College of Illinois
Scientists Present Us Little Known Methods to Produce More Effective
Photo voltaic panels
Although silicon is actually the industry standard semiconductor in
almost all electronic products, including the pv cells that sun panels
utilize to convert sun rays into energy, it is not really the most
cost-efficient material available. For example, the semiconductor
gallium arsenide and similar substance semiconductors provide nearly
double the efficiency as silicon in solar units, yet they are rarely
utilized in utility-scale applications because of their excessive
U. of I.
teachers J. Rogers and X. Li investigated lower-cost techniques to
produce thin films of gallium arsenide which also granted flexibility in
the types of devices they could be incorporated into.
If you can minimize significantly the cost of gallium arsenide and some
other compound semiconductors, then you could develop their variety of
Generally, gallium arsenide is transferred in a individual thin layer on
a smaller wafer. Either the desired device is produced directly on the
wafer, or the semiconductor-coated wafer is break up into chips of the
ideal size. The Illinois team made the decision to put in several layers
of the material on a simple wafer, creating a layered, “pancake” stack
of gallium arsenide thin films.
If you increase ten levels in 1 growth, you only have to load the wafer
one time. If you do this in 10 growths, loading and unloading with heat
range ramp-up and ramp-down get a lot of time. If you take into account
what is necessary for each growth – the equipment, the research, the
period, the workers – the overhead saving this solution offers is a
significant expense reduction.
Next the researchers separately peel off the levels and move them. To
achieve this, the stacks swap levels of aluminum arsenide with the
gallium arsenide. Bathing the stacks in a formula of acid and an
oxidizing agent dissolves the layers of aluminum arsenide, freeing the
single thin sheets of gallium arsenide. A soft stamp-like system selects
up the layers, one at a time from the top down, for shift to another
substrate – glass, plastic-type or silicon, based on the application.
Then the wafer could be reused for an additional growth.
By executing this it's possible to create significantly more material a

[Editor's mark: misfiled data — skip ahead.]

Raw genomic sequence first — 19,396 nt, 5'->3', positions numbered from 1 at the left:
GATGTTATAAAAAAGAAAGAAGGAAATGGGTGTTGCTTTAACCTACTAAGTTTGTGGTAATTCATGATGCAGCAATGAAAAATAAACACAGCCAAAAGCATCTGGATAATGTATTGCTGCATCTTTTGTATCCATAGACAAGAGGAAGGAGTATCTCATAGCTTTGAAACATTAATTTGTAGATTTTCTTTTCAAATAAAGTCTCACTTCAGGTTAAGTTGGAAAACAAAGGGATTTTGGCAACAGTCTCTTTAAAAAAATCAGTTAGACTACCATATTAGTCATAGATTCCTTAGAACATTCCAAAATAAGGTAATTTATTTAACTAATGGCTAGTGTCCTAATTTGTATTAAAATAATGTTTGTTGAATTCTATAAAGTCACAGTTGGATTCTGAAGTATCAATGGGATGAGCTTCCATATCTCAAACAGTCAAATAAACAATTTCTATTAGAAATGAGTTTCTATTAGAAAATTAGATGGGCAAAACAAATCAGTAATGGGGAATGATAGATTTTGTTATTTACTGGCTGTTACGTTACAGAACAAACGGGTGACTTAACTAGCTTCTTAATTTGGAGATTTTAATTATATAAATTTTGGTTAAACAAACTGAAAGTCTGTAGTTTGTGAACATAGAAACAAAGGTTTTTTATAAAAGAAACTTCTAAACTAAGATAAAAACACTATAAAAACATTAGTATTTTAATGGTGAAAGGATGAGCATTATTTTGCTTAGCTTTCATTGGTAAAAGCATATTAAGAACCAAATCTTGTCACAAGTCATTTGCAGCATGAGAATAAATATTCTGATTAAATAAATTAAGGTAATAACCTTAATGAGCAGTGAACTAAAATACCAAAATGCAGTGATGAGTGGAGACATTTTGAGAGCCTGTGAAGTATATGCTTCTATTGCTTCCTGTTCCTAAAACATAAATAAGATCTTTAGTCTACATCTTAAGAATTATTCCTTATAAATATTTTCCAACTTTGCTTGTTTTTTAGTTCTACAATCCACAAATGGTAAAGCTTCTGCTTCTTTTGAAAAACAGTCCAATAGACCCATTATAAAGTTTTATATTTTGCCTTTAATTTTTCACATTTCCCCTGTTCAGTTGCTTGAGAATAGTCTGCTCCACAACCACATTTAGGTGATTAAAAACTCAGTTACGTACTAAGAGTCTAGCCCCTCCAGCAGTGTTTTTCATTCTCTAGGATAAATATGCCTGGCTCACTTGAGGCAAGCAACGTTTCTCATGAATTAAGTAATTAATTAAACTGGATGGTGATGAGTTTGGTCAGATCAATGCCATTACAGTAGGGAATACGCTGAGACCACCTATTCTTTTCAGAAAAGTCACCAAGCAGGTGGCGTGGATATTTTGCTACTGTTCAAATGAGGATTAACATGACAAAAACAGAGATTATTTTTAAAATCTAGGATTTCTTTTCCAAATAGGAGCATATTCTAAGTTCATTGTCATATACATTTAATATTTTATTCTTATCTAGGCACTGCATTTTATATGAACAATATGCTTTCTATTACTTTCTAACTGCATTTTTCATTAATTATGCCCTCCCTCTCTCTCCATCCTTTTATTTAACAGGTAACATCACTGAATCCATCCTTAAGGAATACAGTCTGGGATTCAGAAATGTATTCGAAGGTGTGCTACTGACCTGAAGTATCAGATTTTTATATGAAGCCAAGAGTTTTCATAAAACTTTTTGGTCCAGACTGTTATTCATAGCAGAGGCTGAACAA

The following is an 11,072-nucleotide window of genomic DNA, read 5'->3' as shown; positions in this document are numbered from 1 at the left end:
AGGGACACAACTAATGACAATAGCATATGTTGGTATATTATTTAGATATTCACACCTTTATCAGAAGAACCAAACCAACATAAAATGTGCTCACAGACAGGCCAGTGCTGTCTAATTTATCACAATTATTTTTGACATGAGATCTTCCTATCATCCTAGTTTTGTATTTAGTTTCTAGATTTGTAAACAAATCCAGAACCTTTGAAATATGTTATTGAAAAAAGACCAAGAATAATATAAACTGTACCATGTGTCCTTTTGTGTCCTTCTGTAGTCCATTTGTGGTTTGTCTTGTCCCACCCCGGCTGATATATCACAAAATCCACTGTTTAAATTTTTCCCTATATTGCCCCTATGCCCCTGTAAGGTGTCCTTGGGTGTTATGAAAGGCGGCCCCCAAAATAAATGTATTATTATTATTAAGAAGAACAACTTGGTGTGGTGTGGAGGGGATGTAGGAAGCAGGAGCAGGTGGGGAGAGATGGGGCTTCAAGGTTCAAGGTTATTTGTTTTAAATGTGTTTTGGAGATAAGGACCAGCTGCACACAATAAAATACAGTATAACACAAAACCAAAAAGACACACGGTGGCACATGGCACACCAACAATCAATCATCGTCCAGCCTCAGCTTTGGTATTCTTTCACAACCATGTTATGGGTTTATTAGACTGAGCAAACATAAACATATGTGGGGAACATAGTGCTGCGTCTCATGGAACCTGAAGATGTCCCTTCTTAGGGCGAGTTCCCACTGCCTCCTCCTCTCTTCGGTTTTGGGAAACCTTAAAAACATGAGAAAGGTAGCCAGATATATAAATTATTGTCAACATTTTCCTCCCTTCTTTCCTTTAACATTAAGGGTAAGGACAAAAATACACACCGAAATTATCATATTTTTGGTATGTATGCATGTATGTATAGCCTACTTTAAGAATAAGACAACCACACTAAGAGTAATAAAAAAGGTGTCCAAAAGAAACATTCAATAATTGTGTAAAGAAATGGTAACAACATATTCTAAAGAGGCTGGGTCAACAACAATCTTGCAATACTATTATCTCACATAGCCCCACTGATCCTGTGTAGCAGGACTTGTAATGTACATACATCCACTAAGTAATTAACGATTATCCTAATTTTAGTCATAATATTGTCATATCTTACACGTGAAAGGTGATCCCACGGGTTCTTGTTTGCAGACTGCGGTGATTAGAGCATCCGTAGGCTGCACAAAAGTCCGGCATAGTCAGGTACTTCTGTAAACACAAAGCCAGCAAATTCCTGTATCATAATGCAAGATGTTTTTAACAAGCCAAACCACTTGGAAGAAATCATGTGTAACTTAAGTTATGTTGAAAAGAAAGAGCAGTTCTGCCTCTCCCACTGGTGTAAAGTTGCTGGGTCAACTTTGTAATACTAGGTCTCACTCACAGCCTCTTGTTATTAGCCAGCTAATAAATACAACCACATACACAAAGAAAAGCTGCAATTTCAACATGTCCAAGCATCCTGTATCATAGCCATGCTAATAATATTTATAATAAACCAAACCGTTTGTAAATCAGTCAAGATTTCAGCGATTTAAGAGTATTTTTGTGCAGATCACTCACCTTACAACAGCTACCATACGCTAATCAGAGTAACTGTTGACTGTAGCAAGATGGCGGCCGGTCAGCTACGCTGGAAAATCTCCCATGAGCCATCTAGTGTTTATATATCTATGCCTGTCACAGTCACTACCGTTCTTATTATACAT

lot more rapidly and much more cost efficiently. This process could
create bulk amounts of material, as opposed to merely the thin
single-layer manner in which it is usually grown.
Freeing the material from the wafer also opens the possibility of
flexible, thin-film electronics produced with gallium arsenide or some
other high-speed semiconductors. To make devices that can conform but
still retain high efficiency, that’s considerable.
In a document released online May twenty in the publication
Nature, the group
details its procedures and demonstrates 3 types of products using
gallium arsenide chips manufactured in multilayer stacks: light devices,
high-speed transistors and photo voltaic cells. The authors also supply
a detailed price evaluation.
An additional advantage of the multilayer approach is the release from
area constraints, particularly essential for photo voltaic cells. As the
levels are eliminated from the stack, they may be laid out side-by-side
on another substrate in order to produce a significantly larger surface
area, whereas the typical single-layer procedure confines area to the
size of the wafer.
For solar panels, you need large area coverage to catch as much sunshine
as possible. In an extreme case we may increase sufficient levels to
have ten times the area of the traditional.
Up coming, the team plans to investigate more prospective device
applications and additional semiconductor resources that could adapt to
The best visible signal of
worldwide global warming: the melting away of glaciers in the Alps.
In the summer of 2003, for
example, the “eternal ice cap” of the Alps lost five to ten percent of its
volume. A unique type of landscape is threatened in its existence. Do we
belong to the last generation that can admire the magnificent giants of
This first picture is the
view from the Gornergrat, above Zermatt in Switzerland. The red arrows
show the line of how high the glaciers once reached at this location
These 3 images show the
Rhone Glacier, first 2 taken around 1914 and the last one from September
2006 and you clearly see by comparing the last to pictures of how much the
ice has receded, as the new image shows all of the lower part of that
glacier is completely gone, showing only the carved stones left behind.
TheGuardian — October 15,
2008 — Glaciers in the Tian Mountains in western China are melting
because of global warming. Jonathan Watts went to see how this affects
the melting of the glaciers along comes the melting of the so called
permafrost, the earth and stones layers that where permanently frozen,
with the melting away we see more erosion going on putting at risk many
alpine villages and infrastructures like roads and railways etc. On the
other side the glaciers are today a reservoir for water giving it up
slowly in summertime but once gone there will be no more reservoir and
many rivers my dry out.